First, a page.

• If you have a reading lower than 1, it means you have good continuity or low resistance. However, if your readings are above 1, you might have an issue that must be addressed.

6. Test the Voltage of the Circuit Breaker

Test The Voltage Of The Circuit Breaker

Another test your technician will perform on circuit breakers is the voltage rating. A simple way of thinking about voltage is electrical pressure.

Checking the voltage is vital to ensure your circuit breaker does not exceed the maximum electrical pressure, leading to overheating and fires.

Electrocution Warning

It is important to note that you need a running current in the circuit breaker when doing a voltage test. In addition, the technician should wear protective gloves to reduce the risk of electrocution.

Additionally, the probes should not contact each other during the test.

The voltage on your breaker depends on if you have a single-pole or double-pole breaker. You can perform a voltage test using a multimeter.

Follow these simple steps:

  • You need to switch the multimeter dial to AC Voltage settings. If you have an issue finding the setting, consult your user manual.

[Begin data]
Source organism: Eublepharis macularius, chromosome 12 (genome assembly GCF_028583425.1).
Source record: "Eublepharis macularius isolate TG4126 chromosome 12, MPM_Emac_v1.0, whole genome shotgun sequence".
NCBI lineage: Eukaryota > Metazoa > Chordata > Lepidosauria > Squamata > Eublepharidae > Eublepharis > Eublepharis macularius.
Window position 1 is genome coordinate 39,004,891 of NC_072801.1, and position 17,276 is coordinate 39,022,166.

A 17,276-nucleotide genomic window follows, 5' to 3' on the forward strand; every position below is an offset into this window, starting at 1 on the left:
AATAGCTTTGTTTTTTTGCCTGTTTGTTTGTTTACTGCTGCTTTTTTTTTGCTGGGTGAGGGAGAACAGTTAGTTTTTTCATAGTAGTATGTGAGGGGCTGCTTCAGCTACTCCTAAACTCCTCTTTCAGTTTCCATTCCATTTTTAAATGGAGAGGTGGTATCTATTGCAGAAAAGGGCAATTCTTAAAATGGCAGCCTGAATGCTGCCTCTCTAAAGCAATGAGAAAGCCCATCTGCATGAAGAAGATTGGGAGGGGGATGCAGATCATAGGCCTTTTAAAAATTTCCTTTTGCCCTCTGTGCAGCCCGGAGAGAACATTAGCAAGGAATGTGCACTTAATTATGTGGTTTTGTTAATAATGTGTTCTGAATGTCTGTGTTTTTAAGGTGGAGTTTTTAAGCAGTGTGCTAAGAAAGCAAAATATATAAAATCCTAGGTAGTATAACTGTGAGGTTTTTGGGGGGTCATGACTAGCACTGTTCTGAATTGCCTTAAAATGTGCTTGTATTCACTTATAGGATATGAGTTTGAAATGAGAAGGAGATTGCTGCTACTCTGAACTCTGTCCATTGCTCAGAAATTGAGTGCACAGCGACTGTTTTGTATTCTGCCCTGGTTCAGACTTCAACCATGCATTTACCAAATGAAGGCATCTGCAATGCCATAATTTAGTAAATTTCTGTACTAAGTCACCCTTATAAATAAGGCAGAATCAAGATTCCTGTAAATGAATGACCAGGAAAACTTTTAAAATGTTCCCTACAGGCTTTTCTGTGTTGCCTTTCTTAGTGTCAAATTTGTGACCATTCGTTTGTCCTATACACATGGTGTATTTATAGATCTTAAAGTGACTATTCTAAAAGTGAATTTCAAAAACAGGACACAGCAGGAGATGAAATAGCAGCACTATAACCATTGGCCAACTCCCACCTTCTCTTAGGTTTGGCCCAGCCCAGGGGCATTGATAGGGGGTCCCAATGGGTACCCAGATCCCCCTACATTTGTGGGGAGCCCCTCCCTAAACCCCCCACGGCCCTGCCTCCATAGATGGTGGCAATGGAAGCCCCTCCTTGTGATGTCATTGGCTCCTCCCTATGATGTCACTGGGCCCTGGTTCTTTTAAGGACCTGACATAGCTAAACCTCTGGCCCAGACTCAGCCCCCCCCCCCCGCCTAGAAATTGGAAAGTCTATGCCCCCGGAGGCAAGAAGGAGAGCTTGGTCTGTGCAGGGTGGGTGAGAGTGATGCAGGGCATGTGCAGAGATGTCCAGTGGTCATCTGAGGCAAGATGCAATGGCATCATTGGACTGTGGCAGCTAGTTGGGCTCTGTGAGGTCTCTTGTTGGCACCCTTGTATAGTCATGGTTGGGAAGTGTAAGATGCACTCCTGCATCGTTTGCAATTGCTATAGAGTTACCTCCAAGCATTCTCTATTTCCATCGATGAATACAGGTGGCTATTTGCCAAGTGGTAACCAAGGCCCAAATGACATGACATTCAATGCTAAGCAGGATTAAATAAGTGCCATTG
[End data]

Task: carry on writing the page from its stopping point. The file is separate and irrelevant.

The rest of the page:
• Place the black probe into the COM insert in the meter and connect it to the ground wires.
  • Next, insert the red probe into the voltage, insert on the multimeter, and connect it to the live or hot wire on the breaker.
  • The multimeter should read around 120 volts for single-pole breakers and nearly 240 volts for double-pole breakers.
  • If the reading is 0 volts or too low, your breaker must be replaced.

7. Test the Amperage of the Circuit Breaker

Test The Amperage Of The Circuit Breaker

Amperage is the measure of electrons flowing through the circuit. Large devices like washing machines or dryers require more amps to work than small devices.

If a circuit breaker designed for small appliances runs into a high current flow, the breaker trips preventing damage to the device. Additionally, a high current flow can also lead to overheating.